The open cluster of the Pleiades is a captivating sight in the winter sky, with nebulosity visible even to the the naked eye. Longer exposures reveal the electric colour of the blue hot stars at the cluster’s heart. These bright stars make it tricky to capture the fainter wisps of nebulosity without causing excessive coma. Stopping the lens down to f4 (instead of the usual f2.8) helped a lot with this, but resulted in some diffraction spikes, which I actually think work nicely.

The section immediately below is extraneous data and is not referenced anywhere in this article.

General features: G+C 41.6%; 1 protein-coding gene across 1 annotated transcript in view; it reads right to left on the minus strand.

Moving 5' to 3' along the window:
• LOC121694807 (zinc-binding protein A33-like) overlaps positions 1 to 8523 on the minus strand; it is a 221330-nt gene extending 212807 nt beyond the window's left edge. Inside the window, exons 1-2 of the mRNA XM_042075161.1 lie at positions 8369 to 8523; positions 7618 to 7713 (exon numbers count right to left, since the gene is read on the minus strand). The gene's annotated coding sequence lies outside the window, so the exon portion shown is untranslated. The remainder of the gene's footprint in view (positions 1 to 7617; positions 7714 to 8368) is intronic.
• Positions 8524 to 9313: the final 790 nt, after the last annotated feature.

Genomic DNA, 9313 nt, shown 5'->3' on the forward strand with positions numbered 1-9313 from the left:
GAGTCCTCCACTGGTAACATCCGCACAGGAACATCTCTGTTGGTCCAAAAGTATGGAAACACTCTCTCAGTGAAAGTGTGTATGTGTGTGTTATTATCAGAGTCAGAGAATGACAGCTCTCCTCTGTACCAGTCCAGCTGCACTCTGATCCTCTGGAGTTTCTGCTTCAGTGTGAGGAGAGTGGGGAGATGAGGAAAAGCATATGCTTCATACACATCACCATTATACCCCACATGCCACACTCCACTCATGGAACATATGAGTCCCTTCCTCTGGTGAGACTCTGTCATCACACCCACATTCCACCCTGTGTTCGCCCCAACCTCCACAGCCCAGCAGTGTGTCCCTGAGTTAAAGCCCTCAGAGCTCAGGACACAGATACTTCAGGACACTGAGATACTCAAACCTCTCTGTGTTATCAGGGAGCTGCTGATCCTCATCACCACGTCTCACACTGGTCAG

Just beside the Pleiades, next to the perfectly named Electra, lies one of the most distant galaxies I’ve yet managed to capture. Looking like a mere smudge in the image, edge-on galaxy UGC 2838, at 300 million light years distance, is an incredible 676 thousand times further away than the Pleiades themselves. At magnitude 17.88, it is also by far the faintest object I’ve knowingly photographed.